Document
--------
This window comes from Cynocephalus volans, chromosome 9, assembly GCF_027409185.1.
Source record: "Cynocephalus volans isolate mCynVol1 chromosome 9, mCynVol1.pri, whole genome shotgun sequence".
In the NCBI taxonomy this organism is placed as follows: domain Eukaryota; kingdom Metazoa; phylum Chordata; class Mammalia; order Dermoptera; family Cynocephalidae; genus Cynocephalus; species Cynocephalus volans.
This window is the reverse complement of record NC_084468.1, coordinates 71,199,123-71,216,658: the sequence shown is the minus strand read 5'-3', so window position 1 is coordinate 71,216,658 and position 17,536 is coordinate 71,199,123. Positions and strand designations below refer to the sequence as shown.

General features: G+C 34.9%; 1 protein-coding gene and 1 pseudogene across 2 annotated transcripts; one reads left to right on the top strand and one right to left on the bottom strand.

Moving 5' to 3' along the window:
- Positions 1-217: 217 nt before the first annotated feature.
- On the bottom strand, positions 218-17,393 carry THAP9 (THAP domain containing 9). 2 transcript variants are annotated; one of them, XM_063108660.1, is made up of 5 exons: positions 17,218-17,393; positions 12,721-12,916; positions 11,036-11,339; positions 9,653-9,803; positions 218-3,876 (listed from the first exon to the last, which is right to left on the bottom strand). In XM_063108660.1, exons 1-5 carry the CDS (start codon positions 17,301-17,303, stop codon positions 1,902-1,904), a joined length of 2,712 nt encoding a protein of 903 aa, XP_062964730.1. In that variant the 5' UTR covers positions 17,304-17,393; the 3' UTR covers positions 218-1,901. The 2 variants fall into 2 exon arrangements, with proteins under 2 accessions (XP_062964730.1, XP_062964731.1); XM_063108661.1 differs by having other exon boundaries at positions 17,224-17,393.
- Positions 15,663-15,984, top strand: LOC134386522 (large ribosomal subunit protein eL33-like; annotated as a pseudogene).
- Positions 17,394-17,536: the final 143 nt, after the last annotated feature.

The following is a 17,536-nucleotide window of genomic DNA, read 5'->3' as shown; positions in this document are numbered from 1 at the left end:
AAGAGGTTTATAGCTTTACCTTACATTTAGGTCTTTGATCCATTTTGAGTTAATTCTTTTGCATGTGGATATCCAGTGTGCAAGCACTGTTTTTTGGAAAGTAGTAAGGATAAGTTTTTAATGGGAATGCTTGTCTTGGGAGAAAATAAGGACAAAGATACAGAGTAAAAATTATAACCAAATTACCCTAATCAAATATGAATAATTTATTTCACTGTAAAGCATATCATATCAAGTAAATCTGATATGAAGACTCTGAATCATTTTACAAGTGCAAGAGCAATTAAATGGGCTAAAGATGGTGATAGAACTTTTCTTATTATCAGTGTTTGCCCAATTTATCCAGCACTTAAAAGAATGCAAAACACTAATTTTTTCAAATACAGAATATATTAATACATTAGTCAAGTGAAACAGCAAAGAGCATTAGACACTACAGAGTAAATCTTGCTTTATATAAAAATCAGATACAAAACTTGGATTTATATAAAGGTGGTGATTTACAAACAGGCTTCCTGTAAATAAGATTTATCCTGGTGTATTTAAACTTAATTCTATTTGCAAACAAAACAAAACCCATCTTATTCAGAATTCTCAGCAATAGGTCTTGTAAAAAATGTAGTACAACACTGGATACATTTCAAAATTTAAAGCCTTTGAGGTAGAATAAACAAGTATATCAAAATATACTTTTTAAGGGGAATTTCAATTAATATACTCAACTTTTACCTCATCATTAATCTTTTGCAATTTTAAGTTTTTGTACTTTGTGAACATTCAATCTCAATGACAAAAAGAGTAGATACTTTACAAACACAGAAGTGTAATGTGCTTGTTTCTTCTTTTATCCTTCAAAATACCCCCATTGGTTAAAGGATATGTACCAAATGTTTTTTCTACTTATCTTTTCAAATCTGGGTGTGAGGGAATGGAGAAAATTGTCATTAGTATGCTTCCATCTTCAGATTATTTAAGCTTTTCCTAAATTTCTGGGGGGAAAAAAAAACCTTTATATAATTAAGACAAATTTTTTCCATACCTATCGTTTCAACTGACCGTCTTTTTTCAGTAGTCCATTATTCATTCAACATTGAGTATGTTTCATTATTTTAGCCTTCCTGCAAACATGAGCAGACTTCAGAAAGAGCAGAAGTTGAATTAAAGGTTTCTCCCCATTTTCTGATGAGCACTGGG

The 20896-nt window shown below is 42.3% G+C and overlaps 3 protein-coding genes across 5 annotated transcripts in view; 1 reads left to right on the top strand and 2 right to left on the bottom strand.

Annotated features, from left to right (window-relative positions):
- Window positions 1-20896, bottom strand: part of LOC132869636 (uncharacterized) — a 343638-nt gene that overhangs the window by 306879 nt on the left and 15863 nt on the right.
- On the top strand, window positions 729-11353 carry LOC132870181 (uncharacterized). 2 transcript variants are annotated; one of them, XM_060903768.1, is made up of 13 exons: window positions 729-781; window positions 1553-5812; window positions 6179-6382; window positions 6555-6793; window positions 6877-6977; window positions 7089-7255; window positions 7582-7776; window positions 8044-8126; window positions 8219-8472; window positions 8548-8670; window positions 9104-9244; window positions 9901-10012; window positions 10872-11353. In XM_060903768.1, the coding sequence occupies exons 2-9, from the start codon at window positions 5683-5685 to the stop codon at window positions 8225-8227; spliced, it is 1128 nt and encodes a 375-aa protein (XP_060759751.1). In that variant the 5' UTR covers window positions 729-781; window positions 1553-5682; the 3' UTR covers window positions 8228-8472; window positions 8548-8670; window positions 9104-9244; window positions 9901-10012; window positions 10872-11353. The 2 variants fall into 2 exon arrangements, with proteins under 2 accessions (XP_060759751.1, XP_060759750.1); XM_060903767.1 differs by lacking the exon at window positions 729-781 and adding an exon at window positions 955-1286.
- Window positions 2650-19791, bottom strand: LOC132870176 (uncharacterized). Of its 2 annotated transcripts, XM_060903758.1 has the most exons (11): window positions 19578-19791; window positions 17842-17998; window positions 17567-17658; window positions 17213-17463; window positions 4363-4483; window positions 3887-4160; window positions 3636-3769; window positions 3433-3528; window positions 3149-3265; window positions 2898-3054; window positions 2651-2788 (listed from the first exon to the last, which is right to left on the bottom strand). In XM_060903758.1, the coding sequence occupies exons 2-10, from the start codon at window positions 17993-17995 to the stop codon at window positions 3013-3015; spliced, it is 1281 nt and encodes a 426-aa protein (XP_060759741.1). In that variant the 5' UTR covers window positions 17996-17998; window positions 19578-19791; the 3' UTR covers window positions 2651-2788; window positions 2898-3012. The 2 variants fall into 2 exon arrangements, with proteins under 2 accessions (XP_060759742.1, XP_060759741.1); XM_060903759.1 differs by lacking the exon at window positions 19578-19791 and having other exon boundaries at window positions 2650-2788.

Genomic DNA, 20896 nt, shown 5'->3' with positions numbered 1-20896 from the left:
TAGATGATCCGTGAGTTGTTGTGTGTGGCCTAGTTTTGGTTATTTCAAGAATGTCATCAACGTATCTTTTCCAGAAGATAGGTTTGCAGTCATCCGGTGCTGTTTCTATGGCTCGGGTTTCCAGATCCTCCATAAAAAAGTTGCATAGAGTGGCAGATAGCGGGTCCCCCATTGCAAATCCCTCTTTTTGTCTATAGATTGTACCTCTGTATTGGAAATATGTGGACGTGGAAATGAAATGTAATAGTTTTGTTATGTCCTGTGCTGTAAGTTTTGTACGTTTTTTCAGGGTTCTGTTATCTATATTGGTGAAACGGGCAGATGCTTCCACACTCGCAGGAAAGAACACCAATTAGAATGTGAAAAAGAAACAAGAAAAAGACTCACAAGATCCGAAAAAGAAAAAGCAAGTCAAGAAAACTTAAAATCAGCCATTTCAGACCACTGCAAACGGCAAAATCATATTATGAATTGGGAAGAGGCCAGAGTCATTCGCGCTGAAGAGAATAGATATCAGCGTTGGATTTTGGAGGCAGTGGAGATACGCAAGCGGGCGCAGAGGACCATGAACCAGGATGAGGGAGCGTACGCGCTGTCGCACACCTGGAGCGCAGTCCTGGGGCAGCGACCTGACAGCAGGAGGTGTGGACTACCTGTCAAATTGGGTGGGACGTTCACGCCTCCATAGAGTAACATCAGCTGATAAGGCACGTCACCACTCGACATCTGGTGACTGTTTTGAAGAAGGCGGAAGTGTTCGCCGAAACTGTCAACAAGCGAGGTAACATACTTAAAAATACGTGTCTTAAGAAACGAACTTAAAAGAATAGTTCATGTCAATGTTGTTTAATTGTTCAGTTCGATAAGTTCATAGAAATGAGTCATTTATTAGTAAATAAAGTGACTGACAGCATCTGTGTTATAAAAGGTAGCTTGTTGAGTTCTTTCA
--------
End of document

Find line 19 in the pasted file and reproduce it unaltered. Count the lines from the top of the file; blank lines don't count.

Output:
TAGATGATCCGTGAGTTGTTGTGTGTGGCCTAGTTTTGGTTATTTCAAGAATGTCATCAACGTATCTTTTCCAGAAGATAGGTTTGCAGTCATCCGGTGCTGTTTCTATGGCTCGGGTTTCCAGATCCTCCATAAAAAAGTTGCATAGAGTGGCAGATAGCGGGTCCCCCATTGCAAATCCCTCTTTTTGTCTATAGATTGTACCTCTGTATTGGAAATATGTGGACGTGGAAATGAAATGTAATAGTTTTGTTATGTCCTGTGCTGTAAGTTTTGTACGTTTTTTCAGGGTTCTGTTATCTATATTGGTGAAACGGGCAGATGCTTCCACACTCGCAGGAAAGAACACCAATTAGAATGTGAAAAAGAAACAAGAAAAAGACTCACAAGATCCGAAAAAGAAAAAGCAAGTCAAGAAAACTTAAAATCAGCCATTTCAGACCACTGCAAACGGCAAAATCATATTATGAATTGGGAAGAGGCCAGAGTCATTCGCGCTGAAGAGAATAGATATCAGCGTTGGATTTTGGAGGCAGTGGAGATACGCAAGCGGGCGCAGAGGACCATGAACCAGGATGAGGGAGCGTACGCGCTGTCGCACACCTGGAGCGCAGTCCTGGGGCAGCGACCTGACAGCAGGAGGTGTGGACTACCTGTCAAATTGGGTGGGACGTTCACGCCTCCATAGAGTAACATCAGCTGATAAGGCACGTCACCACTCGACATCTGGTGACTGTTTTGAAGAAGGCGGAAGTGTTCGCCGAAACTGTCAACAAGCGAGGTAACATACTTAAAAATACGTGTCTTAAGAAACGAACTTAAAAGAATAGTTCATGTCAATGTTGTTTAATTGTTCAGTTCGATAAGTTCATAGAAATGAGTCATTTATTAGTAAATAAAGTGACTGACAGCATCTGTGTTATAAAAGGTAGCTTGTTGAGTTCTTTCA